Troubles still rage in Ivory Coast
Over the last couple of weeks, we’ve been pretty quiet on the happenings in Ivory Coast. That has actually been on purpose. We’ve had a research team on mission in Abidjan who were caught up in the thick of the violence. For their own security, we weren’t able to report on our findings in the region.
Thankfully that has changed, with the dramatic turn of events in the country in the last 48 hours, including the arrest of Laurent Gbagbo, the research team were able to make it to a safer part of the country. There they immediately called for a stop to the reprisal attacks being carried out by President Alassane Ouattara’s supporters against former President Laurent Gbagbo’s supporters, such as the killing of 18 people in the predominantly pro-Gbagbo suburb of Yopougonm, as reported by David Smith.
Despite President Ouattara’s call for Monday to the people to ‘show restraint’, so far the crisis appears to be far from over.
Amnesty has learned that the village of Zikisso, 300 km west of Abidjan, has been attacked several times by armed forces allegedly loyal to President Alassane Ouattara. The village chief, Gnagbo Matthias, was abducted by these forces on Monday and is reportedly being held in the town of Lakota.
27,500 people are still taking refuge in a Catholic church in Duékoué after hundreds were killed on the basis of their ethnicity or presumed political affiliation and the humanitarian conditions there are rapidly deteriorating.
Meanwhile, The Indie’s Dan Howden reports how he manages to catch a glimpse of the former President under arrest and being held in room 470 of Hotel de Golf – despite Gbagbo “not being in a position to receive the media yet”.
Ivory Coast has been turned upside down in the last five months and human rights violations of the worst kind have been committed by forces on both sides.
For many, Gbagbo’s arrest signals an end to the ordeal. @SmithinAfrica tweeted earlier, how “Abidjan [is] looking almost normal. Big queue winding to reopened boulangerie. People loading eggs off vehicles. Crowds around street sellers.”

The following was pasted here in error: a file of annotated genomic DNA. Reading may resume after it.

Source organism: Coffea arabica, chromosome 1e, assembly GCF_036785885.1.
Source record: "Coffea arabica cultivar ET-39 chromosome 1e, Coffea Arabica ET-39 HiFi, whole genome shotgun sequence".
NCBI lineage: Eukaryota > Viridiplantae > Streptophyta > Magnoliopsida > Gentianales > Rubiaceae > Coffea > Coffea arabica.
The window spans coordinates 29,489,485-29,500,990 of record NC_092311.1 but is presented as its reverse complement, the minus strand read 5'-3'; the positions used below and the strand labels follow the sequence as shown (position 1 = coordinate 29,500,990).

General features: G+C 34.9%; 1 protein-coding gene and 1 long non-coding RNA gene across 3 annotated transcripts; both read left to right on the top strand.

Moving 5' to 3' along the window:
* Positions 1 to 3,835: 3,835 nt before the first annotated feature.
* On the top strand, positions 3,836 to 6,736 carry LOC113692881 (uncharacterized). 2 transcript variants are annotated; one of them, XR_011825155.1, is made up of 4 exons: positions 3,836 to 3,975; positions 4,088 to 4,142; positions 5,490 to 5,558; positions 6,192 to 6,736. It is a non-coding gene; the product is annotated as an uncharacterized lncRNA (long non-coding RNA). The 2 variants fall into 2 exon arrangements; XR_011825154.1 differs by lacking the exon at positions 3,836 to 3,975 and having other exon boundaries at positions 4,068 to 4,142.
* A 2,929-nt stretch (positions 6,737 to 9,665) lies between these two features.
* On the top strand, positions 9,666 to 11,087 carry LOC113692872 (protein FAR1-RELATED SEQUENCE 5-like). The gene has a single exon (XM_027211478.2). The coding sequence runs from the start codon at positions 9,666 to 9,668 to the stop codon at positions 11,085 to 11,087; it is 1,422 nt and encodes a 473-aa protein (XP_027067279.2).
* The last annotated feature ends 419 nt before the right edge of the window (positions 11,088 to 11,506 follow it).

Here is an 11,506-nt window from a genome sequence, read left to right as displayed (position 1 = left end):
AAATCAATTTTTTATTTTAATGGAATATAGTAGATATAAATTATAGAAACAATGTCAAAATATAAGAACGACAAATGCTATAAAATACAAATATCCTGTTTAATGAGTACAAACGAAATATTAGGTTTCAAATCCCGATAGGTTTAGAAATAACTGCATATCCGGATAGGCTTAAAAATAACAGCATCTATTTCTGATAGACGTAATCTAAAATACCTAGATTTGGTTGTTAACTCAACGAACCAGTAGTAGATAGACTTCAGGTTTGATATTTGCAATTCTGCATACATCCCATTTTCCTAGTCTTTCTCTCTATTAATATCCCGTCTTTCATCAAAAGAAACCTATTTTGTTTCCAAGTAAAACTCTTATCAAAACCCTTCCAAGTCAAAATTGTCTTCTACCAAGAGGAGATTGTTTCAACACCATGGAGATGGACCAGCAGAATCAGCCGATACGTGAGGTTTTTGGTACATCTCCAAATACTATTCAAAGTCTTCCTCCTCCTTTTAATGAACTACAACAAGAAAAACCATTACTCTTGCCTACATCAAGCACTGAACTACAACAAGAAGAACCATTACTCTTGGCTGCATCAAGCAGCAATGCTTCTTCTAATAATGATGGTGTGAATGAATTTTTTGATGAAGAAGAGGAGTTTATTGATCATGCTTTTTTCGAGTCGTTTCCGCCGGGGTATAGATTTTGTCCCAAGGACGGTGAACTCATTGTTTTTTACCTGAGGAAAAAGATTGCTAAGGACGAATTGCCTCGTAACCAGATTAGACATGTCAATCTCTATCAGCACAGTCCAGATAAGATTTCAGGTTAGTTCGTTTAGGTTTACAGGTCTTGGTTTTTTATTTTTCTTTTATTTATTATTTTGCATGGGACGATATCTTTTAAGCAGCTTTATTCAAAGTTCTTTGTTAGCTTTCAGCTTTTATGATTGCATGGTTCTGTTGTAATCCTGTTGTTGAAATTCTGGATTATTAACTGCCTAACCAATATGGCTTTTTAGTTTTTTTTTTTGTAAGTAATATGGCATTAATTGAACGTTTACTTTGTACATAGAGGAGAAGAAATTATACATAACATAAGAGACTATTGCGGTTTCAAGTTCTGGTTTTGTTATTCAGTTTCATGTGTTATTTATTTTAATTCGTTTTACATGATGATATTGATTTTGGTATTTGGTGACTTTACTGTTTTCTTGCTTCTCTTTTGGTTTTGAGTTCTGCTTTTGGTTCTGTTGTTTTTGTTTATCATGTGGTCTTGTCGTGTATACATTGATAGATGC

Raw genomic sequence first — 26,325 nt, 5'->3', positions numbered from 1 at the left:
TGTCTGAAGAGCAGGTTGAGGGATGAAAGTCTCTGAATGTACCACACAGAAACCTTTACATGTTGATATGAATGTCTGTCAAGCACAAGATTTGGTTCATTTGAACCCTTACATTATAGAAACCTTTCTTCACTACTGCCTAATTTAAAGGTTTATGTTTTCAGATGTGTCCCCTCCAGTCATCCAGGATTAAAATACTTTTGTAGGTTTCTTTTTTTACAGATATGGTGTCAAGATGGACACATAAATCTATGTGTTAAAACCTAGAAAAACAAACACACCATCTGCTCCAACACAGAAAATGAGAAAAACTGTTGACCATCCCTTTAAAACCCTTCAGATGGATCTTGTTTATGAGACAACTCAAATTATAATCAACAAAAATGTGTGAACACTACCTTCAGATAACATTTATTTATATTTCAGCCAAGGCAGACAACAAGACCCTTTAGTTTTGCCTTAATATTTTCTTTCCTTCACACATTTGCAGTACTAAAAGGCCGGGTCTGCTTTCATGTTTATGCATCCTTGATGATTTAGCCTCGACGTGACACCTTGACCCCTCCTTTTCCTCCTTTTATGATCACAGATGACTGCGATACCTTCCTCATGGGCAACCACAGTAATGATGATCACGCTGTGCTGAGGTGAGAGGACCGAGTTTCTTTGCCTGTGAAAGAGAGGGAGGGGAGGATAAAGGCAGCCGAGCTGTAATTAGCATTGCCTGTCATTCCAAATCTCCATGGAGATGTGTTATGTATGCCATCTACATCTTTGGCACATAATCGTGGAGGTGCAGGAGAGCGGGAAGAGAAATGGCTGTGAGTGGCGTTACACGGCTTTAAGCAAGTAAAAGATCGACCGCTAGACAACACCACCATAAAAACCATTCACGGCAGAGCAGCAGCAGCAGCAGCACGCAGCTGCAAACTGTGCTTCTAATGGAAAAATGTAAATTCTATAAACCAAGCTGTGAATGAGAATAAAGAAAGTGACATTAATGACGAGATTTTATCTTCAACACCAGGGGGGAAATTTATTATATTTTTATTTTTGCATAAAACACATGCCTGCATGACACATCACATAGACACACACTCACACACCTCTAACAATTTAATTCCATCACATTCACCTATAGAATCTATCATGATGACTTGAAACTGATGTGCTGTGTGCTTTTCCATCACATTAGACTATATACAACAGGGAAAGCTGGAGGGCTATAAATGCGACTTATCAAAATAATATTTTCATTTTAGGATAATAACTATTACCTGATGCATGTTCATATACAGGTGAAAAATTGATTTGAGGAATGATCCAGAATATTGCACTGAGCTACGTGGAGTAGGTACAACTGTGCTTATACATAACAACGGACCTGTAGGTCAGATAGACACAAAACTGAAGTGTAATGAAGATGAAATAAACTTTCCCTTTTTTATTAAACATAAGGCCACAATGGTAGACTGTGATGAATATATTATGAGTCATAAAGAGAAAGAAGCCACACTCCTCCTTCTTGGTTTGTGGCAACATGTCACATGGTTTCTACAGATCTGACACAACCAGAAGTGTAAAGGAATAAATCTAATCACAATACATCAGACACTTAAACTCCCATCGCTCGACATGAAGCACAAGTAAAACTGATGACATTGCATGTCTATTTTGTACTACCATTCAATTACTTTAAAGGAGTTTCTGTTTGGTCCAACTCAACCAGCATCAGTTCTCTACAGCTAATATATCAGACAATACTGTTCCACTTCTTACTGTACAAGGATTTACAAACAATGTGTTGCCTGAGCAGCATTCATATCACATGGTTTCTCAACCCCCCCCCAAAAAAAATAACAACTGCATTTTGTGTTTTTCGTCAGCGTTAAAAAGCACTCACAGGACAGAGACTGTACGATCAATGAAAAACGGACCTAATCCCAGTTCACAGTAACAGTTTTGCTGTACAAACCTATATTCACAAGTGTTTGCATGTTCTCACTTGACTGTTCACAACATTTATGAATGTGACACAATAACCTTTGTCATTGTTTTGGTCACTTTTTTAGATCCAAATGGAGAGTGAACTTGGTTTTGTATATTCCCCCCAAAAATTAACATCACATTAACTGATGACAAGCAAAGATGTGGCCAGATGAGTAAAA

Normality then? Perhaps.
But caught in the battle for Presidency in the country over the past five months are hundreds of civilians who were brutally killed by armed forces on both sides, countless numbers of women and girls who were raped or suffered other acts of sexual violence; and thousands both physically and psychologically wounded from this war, not to mention and more than one million people forced from their homes.
Later @SmithinAfrica tweeted: “People in restaurant smiling and waving to French patrol. But nearby is putrid smell of rubbish bags. And burnt bodies lying in the grass.”
In a way, it’s only natural that people are desperate to return to normality after such horrific episode in this already fragile country’s history. But as much as people may desperately attempt to return to life without war, the reality of these heinous crimes cannot be easily forgotten, nor swept under the carpet.
Unless there is a transparent and effective system of justice and accountability established where perpetrators from all sides are brought to account for their crimes committed, normality can’t return to Ivory Coast.
Amnesty International is once again able to report freely on the human rights violations coming from the country and we urge the newly formed Government to ensure that all human rights abuses are brought to a stop immediately, and all perpetrators of these crimes are held to account.
Our blogs are written by Amnesty International staff, volunteers and other interested individuals, to encourage debate around human rights issues. They do not necessarily represent the views of Amnesty International.